Blue Is More Than a Color

Maya Bairey
4 min readJul 18, 2023


a painting of sparkling blue water from the bottom of a swimming pool

A character in a book walks into a room filled with glowing golden light. Good, right? Now the light turns dark red. Uh oh, bad!

This is the magic of color symbolism, a literary tool where colors are used to convey deeper meanings, to whisper something about a character or setting, or to underscore a theme. From ethereal pastels to enigmatic dark shades, each color palette can orchestrate a different mood for the story.

In my novel, Painting Celia, I’ve employed color symbolism to enrich the narrative. It is a story about art, after all. Color symbolism fascinates me, a vibrant shorthand that evokes so much in so few words. I wanted to discuss it in this blog, but if I covered all of the colors I used, the post would be thousands of words long! Blue is the color with the most meaning in the book, so I thought I’d start there instead.

The Meanings and Feelings of Blue

Blue, a color as pale as the sky and as deep as the ocean, is a constant presence in our lives. It’s a color that can evoke a spectrum of emotions, from the tranquility of a calm sea to the turmoil of a stormy night. It speaks of introspection, wisdom, and understanding, but also of sadness and the depths of the human psyche.

In the West, blue is a symbol of trust and safety, often associated with authority, loyalty, and security. In the East, it’s tied to immortality, spirituality, and heaven. In Latin America, blue is associated with religion but can also symbolize mourning. Blue means quiet and melancholy to most people in the world.

Physically, blue has a calming effect. It can lower our heart rates, blood pressure, and even body temperature. It influences our sleep patterns and can enhance memory. Who knew one color could do all that?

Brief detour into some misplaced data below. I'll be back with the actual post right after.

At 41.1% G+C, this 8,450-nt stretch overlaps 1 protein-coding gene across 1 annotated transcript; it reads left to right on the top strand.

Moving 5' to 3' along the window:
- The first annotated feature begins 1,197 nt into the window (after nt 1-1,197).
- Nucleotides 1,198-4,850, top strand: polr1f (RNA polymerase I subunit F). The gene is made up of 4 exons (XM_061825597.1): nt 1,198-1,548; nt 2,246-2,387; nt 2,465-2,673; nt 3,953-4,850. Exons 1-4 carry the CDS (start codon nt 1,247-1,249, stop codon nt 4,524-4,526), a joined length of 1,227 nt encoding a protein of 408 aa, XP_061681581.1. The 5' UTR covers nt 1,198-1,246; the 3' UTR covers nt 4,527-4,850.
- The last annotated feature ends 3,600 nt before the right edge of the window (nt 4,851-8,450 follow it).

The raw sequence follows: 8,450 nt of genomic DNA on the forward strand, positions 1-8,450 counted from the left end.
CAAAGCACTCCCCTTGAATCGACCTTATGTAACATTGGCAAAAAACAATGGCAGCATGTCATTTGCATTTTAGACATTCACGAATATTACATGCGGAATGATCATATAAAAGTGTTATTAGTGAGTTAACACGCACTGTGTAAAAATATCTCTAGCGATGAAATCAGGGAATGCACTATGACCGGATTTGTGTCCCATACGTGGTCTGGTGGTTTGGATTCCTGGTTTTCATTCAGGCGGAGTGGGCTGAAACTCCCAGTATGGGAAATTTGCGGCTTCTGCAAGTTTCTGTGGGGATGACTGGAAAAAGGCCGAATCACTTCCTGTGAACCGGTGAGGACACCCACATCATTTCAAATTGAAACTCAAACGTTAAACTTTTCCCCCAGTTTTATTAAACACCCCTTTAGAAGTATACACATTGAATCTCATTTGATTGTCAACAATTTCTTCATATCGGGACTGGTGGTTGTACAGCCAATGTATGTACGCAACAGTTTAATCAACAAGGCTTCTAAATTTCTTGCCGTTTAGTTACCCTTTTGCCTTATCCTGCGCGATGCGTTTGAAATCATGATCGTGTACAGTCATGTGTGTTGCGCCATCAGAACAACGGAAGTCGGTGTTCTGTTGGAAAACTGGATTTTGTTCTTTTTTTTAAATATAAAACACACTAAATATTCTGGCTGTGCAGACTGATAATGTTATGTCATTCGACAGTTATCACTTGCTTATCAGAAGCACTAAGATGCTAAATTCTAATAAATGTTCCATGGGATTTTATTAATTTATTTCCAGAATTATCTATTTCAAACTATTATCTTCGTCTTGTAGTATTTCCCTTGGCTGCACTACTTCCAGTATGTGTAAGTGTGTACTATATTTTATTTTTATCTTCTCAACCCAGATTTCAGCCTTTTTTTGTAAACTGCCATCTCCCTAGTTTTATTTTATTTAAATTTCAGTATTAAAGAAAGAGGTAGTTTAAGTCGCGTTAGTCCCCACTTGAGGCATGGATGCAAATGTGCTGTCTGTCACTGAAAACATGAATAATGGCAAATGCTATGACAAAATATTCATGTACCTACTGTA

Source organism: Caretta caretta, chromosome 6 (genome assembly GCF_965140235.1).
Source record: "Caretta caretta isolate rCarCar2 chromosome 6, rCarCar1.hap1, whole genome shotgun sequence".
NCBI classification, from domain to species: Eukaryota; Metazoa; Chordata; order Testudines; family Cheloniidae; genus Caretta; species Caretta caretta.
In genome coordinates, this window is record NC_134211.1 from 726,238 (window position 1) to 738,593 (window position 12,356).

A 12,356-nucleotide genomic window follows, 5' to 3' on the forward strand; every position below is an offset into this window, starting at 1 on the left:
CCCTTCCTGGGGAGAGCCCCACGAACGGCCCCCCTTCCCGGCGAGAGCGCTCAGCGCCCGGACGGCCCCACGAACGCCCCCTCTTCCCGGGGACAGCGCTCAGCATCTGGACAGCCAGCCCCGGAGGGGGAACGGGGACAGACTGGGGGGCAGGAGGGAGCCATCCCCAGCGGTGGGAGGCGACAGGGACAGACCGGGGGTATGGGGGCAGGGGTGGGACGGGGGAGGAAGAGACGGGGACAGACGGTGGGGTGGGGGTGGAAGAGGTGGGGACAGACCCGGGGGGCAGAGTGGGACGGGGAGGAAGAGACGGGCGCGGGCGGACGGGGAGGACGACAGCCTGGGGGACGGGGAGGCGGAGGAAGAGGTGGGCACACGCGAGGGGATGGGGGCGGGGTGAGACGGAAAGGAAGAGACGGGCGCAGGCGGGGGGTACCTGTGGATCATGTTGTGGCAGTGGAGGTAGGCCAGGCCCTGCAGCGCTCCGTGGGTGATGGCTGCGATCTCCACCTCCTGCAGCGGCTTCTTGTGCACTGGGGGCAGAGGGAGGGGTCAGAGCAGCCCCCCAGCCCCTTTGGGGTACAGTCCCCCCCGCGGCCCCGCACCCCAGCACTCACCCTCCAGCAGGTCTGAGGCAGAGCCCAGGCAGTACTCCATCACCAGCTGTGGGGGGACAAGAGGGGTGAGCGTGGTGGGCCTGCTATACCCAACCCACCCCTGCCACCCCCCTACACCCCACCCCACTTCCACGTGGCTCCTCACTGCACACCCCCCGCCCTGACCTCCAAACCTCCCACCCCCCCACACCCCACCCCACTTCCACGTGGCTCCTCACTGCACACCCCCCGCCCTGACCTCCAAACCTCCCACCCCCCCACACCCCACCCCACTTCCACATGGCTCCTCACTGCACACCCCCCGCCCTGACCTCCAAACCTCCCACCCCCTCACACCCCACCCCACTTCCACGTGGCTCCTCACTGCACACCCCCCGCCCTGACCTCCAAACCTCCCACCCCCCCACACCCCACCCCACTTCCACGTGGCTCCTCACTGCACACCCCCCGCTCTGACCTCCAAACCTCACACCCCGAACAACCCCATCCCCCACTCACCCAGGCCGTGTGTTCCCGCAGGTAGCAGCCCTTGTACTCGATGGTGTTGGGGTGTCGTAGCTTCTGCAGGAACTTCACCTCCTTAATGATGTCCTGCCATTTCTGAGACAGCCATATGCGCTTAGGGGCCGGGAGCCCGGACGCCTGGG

The Art of Blue Symbolism in Painting Celia

In my book, the color blue nods at the meanings and feelings above, but takes on a few unique meanings.

The story revolves around the power of self-expression through art, with color playing a crucial role. Blue has so much import in the novel that it made the cover, as well as the whole palette of my website!

For León, colors, shapes, and stories are his language, his way of sharing his perspective with the world. For Celia, art becomes a path to self-discovery and believing in her own value. The color blue echoes throughout their story, very specifically telling a tale of three concepts: vulnerability, support, and hidden fears.

Painting in Blue

The blue painting, the first of León’s creations featuring Celia, is the most obvious use of blue as a symbol. It captures a moment of serenity, Celia floating in the pool, her vulnerability mirrored in the blue waters. Yet, these waters also offer support, cradling her in their embrace. Many times in the book, when Celia thinks about being supported (or not), the blue pool is invoked.

León panics when he sees he’s unintentionally painted the top third of the canvas in darker blues. He sees a looming threat to either the vulnerable subject of his painting or to himself, the artist. The deeper colors are like ocean depths, containing unknowns and mysteries León is not ready to confront.

Blue threads also weave through the fabric of the characters’ lives. When Celia dons blue, it’s a sign that she’s particularly vulnerable. When she moves away from her pool, the blue bedspread in her new loft highlights a place she may continue to feel vulnerable but supported, with León. The color blue also finds its way into the lives of Andrew and Trevor, who sometimes wear differently-hued blue shirts to the same event. It’s a symbol of their shared vulnerability and growing attraction.

At one of Celia’s very low points, León directs her to paint and express herself. She paints a blue line representing León, a symbol of support, right next to her own red line. Next, a black bridge with a line of blue beneath it, to show the pool. Then, naming friend after friend, Celia adds blue lines to the pool. The waters rise, line after line, as she realizes that her found family is there for her. Their support is like the waters, rising toward the bridge and there to support her if she does fall from it.

More Than Just a Color

In Painting Celia, blue is a signpost to say “here we have vulnerability” or “this feels like support” or sometimes “what lurks in that darkness?” On your second read of the novel, keep an eye out for mentions of blue and see if they aren’t clues you missed the first time through.

Believe me, the symbolism doesn’t stop at blue. León paints a whole rainbow of canvases. I hope you join me in future posts where I delve into the symbolism of other colors.

Originally published at on July 18, 2023.



Maya Bairey

Maya Bairey pens tales of relatable, stuck characters who find solutions within, aided by real relationships. Discover her book, Painting Celia, at